Antivirus Pro’s main window features a simple left-side menu and four big buttons representing essential protection components: Real-Time Protection, Ransomware Protection, Web Protection, and Mail Protection. These four appear on the Protection options page in the free suite, but only Real-Time Protection is enabled for free. Antivirus Pro gets all four.

Features Shared With Avira's Free Security

In the past, Avira has made two free products available, a free antivirus and a free security suite. With the latest product line, the company has officially dropped the free antivirus, though it hasn’t been wiped from the website. Avira Free Security is a stripped-down version of the top-tier Avira Prime. It includes antivirus protection, naturally, but also integrates a password manager, a feature-limited VPN, and dozens of handy utilities. Many of these features overlap what you get in the Pro antivirus. I’ll summarize my findings about those shared features here—you can read my review of the free suite for full details.

Avira Antivirus Pro Lab Results Chart

Avira's scores with the independent labs are quite good. All four of the labs that I follow include Avira’s technology, and until recently it boasted a perfect 10 points from my aggregate lab score algorithm. A couple slight bobbles in recent tests brought that to 9.8, but it’s still the best score among products tested by all four labs. Bitdefender Antivirus Plus, tested by three labs, came in at 9.9, and Sophos, with two lab reports, at 10.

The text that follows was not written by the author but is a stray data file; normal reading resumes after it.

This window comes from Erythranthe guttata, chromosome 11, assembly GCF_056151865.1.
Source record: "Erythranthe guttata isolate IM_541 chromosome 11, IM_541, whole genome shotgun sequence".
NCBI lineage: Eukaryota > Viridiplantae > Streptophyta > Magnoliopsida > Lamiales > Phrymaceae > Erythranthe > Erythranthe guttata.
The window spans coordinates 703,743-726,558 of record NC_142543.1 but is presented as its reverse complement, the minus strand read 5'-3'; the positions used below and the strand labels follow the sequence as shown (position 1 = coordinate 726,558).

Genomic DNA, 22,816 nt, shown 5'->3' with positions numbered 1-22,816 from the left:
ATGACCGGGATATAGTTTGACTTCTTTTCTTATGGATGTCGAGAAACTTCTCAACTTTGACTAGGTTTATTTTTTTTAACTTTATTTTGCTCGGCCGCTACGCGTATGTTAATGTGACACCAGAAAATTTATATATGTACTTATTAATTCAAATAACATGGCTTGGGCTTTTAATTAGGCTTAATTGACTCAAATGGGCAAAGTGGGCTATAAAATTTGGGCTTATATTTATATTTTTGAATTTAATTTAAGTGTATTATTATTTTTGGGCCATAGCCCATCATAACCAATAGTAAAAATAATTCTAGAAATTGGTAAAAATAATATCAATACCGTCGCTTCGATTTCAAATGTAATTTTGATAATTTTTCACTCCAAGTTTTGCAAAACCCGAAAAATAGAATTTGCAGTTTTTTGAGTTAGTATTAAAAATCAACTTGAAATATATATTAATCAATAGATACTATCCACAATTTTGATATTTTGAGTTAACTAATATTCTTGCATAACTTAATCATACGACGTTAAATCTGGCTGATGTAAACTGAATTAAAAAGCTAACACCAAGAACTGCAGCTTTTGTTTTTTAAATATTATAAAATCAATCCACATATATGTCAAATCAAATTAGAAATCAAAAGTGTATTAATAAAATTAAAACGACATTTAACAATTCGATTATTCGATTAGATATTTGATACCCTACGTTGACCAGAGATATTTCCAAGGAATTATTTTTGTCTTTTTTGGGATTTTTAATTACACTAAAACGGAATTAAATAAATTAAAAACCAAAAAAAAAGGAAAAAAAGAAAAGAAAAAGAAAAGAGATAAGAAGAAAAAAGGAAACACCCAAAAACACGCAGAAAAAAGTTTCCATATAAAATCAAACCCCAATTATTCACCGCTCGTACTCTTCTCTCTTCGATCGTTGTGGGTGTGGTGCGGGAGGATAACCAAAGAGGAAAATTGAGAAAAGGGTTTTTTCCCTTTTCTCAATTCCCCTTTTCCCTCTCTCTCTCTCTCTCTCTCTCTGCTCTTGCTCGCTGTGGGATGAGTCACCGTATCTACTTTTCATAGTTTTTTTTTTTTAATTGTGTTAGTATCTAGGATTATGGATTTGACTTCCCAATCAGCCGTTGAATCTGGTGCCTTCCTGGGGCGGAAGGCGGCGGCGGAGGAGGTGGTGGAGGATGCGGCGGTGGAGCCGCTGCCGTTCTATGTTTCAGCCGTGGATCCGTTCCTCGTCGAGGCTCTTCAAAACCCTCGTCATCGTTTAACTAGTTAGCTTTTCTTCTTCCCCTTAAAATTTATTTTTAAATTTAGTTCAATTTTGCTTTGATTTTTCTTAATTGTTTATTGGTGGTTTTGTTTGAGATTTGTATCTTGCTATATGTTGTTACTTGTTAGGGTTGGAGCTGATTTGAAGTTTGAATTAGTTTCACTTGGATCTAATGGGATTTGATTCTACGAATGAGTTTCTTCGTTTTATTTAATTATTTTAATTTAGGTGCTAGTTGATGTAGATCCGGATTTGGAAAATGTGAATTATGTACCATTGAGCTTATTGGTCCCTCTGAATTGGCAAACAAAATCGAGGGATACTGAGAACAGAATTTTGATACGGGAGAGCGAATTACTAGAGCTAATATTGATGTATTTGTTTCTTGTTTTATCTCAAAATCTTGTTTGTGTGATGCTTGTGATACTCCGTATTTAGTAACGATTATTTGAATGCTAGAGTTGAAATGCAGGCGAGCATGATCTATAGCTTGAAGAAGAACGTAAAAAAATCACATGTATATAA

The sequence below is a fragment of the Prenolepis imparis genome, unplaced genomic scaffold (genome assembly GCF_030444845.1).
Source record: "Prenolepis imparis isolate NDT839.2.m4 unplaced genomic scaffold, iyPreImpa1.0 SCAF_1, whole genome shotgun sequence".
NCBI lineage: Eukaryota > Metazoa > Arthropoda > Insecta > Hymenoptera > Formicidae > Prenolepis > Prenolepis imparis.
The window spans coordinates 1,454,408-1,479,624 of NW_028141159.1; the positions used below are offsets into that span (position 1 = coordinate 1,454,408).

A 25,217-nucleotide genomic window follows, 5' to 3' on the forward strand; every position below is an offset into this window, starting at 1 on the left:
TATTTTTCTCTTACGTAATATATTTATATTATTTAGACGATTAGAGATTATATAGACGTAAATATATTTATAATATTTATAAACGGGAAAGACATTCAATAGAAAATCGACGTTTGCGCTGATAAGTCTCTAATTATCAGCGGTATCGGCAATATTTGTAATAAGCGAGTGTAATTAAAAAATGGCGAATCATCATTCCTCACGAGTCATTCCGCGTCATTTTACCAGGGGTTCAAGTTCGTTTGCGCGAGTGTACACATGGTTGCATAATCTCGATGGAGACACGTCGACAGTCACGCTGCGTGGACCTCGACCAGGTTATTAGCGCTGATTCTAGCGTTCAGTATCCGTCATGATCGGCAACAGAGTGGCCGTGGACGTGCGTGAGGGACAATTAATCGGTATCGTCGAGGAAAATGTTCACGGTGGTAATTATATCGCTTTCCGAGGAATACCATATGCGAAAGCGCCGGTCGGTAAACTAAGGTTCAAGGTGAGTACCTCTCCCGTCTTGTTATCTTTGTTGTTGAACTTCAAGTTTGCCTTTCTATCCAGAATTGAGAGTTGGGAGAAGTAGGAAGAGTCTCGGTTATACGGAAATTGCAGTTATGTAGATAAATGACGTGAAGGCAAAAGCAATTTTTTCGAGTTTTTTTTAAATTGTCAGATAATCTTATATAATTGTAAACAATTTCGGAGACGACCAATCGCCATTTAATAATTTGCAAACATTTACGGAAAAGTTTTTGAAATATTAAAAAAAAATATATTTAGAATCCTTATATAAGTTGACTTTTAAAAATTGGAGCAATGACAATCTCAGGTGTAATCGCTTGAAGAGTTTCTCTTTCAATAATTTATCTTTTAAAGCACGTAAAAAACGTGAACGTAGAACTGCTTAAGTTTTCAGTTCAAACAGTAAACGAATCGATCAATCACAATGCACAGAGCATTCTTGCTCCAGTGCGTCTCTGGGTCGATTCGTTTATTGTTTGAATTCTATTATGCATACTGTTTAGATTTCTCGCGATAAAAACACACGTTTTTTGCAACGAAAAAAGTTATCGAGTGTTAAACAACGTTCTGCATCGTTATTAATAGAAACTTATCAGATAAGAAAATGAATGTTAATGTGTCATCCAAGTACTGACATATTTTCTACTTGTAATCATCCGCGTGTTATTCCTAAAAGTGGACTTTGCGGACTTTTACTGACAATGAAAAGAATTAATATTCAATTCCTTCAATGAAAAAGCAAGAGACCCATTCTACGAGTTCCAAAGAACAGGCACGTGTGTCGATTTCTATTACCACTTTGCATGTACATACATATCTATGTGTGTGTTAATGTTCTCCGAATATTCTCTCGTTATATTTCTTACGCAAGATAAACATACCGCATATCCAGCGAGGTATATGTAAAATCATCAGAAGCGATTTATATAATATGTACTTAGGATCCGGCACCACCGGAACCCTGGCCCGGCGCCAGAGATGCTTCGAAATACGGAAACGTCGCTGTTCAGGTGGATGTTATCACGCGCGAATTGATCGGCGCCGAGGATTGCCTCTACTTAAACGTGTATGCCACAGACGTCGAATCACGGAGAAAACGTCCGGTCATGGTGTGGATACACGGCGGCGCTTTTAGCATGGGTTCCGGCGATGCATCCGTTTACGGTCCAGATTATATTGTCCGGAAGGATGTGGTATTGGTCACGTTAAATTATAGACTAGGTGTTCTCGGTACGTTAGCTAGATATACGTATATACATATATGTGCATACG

In my hands-on malware protection test, Avira detected 89 percent of the samples, the same as Spybot - Search & Destroy +AV Home Edition., and earned an overall score of 8.8 points. That’s not a great score. Tested with this same set of samples, Webroot SecureAnywhere AntiVirus earned a perfect 10 points. On the other hand, Bitdefender, which, like Avira, takes stellar scores from the labs, came in at 8.5 points in my hands-on test. When my results don’t jibe with those of the labs, I give more weight to the labs.

Avira Antivirus Pro Malware Protection Results Chart

For a different view of protection, I challenge each product with 100 recent malware-hosting URLs, noting whether it keeps the browser from accessing the URL, eliminates the malware payload during download, or totally whiffs detection. Avira's Browser Safety component, which installs in Chrome, Edge, Firefox, and Opera (but not Internet Explorer), completely blocked access to 54 percent of the samples and eliminated another 27 percent at the download stage. That total of 81 percent protection is way down from Avira’s previous score of 96 percent. McAfee AntiVirus Plus, Sophos, and Vipre all managed 100 percent protection in their latest tests.

Browser Safety also serves to fend off phishing sites, fraudulent sites that attempt to steal your passwords. When I tested this feature, it did much better than during my last evaluation, 93 percent detection compared with a previous score of 66 percent. Even so, quite a few others have done better. In particular, Kaspersky Anti-Virus and Trend Micro both managed 100 percent protection in their respective antiphishing tests.

Avira Antivirus Pro Phishing Protection Results Chart